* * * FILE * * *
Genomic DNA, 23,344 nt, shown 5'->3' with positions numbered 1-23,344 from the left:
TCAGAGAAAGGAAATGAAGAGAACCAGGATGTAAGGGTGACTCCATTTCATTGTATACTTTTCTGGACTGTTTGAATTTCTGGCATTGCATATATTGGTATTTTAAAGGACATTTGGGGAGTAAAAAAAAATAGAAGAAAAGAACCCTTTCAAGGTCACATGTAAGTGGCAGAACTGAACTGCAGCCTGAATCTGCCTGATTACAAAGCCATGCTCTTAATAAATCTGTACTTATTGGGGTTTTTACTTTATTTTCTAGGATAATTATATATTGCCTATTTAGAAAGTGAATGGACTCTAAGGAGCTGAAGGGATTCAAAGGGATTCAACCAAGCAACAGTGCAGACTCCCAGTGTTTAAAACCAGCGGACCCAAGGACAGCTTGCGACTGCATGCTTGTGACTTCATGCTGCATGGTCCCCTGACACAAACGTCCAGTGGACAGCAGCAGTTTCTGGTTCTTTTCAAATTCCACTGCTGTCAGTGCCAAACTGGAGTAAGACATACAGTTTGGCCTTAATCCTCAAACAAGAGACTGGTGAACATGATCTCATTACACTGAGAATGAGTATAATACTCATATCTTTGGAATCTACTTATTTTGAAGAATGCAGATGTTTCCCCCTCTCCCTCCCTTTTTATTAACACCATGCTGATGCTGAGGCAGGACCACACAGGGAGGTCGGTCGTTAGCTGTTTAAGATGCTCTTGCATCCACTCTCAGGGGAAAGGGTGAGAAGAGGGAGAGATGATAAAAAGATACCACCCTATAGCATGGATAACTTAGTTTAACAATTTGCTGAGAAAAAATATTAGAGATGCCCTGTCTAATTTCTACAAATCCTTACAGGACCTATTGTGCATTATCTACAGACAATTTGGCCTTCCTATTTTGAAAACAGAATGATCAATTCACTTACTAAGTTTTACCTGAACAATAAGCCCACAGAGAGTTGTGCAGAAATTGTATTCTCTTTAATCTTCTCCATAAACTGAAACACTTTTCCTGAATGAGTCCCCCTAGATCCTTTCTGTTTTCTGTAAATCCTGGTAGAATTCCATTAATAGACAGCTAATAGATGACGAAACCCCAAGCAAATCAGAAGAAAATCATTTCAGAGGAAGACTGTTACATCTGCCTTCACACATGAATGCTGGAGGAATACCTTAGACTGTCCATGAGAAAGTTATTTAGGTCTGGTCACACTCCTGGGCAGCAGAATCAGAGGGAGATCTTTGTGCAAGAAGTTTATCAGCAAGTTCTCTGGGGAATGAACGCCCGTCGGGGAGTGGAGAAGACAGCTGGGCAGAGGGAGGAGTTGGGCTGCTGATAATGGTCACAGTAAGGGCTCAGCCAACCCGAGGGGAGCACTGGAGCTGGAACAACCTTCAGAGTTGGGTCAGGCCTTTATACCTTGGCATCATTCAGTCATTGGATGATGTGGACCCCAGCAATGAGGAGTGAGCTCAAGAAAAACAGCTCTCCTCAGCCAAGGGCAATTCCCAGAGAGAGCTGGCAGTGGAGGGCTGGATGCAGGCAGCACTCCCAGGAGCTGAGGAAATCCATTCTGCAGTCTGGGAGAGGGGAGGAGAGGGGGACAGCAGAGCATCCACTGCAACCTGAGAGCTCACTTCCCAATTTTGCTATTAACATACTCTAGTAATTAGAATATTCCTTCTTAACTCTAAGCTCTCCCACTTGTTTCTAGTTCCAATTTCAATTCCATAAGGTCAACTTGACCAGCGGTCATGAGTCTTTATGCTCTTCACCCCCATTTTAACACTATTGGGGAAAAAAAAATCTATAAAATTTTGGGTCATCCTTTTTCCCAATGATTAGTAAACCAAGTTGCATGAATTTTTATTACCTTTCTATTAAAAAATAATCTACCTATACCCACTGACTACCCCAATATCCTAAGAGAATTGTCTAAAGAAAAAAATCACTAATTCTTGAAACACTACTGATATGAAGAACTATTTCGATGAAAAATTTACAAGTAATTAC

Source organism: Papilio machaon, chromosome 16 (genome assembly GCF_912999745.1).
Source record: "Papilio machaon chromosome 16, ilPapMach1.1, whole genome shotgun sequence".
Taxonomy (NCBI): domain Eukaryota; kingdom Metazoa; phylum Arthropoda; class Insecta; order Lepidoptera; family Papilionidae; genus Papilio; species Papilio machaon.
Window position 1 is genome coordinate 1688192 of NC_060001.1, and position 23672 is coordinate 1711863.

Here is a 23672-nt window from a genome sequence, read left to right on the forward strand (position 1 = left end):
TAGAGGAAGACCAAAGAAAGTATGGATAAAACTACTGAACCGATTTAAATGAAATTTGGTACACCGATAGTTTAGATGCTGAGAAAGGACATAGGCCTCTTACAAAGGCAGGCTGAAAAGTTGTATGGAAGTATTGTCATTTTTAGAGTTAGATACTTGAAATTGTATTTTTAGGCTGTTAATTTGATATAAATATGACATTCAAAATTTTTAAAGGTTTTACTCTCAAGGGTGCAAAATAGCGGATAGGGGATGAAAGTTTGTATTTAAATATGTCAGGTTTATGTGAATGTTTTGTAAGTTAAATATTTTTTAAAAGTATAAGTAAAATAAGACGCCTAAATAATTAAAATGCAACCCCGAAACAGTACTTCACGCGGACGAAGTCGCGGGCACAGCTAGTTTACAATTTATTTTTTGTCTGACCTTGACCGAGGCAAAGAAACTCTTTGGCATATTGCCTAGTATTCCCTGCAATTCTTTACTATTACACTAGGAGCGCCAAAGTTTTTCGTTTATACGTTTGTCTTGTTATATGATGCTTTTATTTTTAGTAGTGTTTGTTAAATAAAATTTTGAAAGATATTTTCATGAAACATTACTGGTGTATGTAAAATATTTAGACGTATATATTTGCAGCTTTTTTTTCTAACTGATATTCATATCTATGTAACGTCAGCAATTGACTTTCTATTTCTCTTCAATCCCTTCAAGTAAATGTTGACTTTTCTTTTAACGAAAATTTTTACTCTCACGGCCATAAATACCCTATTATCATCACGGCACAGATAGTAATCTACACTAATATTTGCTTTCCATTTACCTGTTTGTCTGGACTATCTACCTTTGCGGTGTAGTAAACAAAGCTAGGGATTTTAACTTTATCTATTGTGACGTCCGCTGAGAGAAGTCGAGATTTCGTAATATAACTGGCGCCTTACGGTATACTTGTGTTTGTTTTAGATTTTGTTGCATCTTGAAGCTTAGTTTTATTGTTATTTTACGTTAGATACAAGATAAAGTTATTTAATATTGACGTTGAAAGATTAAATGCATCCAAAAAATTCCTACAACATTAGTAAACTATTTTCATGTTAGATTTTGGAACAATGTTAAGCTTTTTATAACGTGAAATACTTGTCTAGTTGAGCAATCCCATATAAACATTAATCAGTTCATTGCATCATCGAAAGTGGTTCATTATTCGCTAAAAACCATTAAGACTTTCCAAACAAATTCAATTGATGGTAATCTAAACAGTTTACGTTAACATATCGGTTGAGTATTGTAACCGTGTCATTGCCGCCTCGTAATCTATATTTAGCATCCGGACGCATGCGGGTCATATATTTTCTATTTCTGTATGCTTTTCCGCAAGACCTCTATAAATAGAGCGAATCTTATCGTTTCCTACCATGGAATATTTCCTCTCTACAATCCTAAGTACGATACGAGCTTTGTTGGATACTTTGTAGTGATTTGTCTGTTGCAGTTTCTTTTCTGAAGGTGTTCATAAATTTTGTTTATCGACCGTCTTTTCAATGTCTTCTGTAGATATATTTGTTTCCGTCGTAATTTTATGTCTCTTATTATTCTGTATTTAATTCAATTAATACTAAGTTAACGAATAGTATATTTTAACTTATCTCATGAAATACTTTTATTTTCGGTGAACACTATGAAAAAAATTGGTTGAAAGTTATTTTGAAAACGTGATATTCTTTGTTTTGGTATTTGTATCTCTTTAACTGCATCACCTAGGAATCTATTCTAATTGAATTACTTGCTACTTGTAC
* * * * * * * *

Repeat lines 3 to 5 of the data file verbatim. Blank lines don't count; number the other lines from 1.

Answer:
Source organism: Papilio machaon, chromosome 16 (genome assembly GCF_912999745.1).
Source record: "Papilio machaon chromosome 16, ilPapMach1.1, whole genome shotgun sequence".
Taxonomy (NCBI): domain Eukaryota; kingdom Metazoa; phylum Arthropoda; class Insecta; order Lepidoptera; family Papilionidae; genus Papilio; species Papilio machaon.